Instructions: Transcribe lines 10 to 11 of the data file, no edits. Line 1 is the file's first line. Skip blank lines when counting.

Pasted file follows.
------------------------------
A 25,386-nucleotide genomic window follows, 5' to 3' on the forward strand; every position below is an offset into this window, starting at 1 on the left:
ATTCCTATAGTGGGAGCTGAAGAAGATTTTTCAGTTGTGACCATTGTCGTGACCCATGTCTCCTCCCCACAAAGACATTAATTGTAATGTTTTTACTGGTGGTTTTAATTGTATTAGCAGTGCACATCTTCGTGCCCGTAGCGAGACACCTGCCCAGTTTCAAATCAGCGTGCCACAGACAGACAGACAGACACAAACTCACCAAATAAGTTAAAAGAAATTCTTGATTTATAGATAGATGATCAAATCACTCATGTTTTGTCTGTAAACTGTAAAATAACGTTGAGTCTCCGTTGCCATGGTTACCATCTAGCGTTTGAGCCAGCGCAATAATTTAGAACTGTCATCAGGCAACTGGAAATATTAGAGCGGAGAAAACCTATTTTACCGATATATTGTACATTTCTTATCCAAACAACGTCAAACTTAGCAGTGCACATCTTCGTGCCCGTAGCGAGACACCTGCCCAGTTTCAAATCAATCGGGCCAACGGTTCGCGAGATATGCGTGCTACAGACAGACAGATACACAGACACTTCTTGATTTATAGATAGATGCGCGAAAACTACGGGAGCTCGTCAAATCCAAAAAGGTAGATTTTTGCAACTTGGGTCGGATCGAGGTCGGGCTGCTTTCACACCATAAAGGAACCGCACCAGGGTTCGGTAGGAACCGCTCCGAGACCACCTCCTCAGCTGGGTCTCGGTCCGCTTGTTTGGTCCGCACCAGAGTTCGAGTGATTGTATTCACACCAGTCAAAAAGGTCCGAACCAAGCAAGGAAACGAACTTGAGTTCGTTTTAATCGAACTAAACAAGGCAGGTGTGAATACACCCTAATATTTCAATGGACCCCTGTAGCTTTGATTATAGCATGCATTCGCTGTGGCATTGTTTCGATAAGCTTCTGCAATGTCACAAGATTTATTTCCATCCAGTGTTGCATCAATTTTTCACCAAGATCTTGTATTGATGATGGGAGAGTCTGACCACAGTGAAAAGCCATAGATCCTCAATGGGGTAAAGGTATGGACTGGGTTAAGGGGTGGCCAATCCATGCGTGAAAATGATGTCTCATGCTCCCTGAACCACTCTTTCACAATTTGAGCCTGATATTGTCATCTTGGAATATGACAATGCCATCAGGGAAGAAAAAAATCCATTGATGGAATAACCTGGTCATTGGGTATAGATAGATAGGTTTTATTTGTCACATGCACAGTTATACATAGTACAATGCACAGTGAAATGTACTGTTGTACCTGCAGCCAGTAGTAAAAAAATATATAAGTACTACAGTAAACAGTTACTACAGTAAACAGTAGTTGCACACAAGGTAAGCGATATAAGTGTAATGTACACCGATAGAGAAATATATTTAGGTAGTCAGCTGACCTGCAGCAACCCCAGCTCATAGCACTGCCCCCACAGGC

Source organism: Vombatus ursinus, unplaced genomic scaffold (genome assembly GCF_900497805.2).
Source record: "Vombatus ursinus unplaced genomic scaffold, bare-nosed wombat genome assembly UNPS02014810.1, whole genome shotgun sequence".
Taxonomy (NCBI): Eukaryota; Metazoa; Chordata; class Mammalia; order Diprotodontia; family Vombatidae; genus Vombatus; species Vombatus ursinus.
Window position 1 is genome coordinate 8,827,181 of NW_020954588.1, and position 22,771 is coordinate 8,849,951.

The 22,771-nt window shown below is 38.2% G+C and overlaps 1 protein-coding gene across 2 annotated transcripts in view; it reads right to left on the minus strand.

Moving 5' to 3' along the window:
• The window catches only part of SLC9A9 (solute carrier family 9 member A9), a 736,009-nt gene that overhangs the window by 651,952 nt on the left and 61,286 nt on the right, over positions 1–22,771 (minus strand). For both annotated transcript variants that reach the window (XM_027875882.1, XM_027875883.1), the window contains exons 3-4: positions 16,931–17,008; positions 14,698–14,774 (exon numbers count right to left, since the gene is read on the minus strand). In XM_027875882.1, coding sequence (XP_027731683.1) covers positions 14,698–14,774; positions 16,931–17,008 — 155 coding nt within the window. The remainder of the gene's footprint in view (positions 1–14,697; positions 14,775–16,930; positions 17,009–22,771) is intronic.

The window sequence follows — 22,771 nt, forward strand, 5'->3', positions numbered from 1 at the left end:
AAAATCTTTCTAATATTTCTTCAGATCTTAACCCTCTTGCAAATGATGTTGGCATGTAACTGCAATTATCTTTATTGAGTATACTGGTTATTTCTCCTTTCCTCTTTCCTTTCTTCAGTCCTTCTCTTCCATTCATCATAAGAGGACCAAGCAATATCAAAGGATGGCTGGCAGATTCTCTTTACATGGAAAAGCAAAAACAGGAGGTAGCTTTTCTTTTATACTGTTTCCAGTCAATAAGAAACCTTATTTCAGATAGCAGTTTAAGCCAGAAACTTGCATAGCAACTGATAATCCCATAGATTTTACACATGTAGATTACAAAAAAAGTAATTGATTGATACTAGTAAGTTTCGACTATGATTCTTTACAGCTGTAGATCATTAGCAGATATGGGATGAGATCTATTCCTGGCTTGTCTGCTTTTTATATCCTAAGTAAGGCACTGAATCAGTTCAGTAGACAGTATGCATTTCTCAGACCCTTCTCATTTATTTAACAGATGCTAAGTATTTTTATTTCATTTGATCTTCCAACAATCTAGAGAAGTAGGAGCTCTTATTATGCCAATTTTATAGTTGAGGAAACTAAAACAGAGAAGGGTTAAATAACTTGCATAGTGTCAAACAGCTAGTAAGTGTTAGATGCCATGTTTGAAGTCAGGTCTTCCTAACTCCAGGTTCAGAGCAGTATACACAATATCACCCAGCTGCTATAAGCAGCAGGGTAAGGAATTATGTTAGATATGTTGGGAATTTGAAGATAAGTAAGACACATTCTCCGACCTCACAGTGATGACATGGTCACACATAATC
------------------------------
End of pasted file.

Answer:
The window sequence follows — 22,771 nt, forward strand, 5'->3', positions numbered from 1 at the left end:
AAAATCTTTCTAATATTTCTTCAGATCTTAACCCTCTTGCAAATGATGTTGGCATGTAACTGCAATTATCTTTATTGAGTATACTGGTTATTTCTCCTTTCCTCTTTCCTTTCTTCAGTCCTTCTCTTCCATTCATCATAAGAGGACCAAGCAATATCAAAGGATGGCTGGCAGATTCTCTTTACATGGAAAAGCAAAAACAGGAGGTAGCTTTTCTTTTATACTGTTTCCAGTCAATAAGAAACCTTATTTCAGATAGCAGTTTAAGCCAGAAACTTGCATAGCAACTGATAATCCCATAGATTTTACACATGTAGATTACAAAAAAAGTAATTGATTGATACTAGTAAGTTTCGACTATGATTCTTTACAGCTGTAGATCATTAGCAGATATGGGATGAGATCTATTCCTGGCTTGTCTGCTTTTTATATCCTAAGTAAGGCACTGAATCAGTTCAGTAGACAGTATGCATTTCTCAGACCCTTCTCATTTATTTAACAGATGCTAAGTATTTTTATTTCATTTGATCTTCCAACAATCTAGAGAAGTAGGAGCTCTTATTATGCCAATTTTATAGTTGAGGAAACTAAAACAGAGAAGGGTTAAATAACTTGCATAGTGTCAAACAGCTAGTAAGTGTTAGATGCCATGTTTGAAGTCAGGTCTTCCTAACTCCAGGTTCAGAGCAGTATACACAATATCACCCAGCTGCTATAAGCAGCAGGGTAAGGAATTATGTTAGATATGTTGGGAATTTGAAGATAAGTAAGACACATTCTCCGACCTCACAGTGATGACATGGTCACACATAATC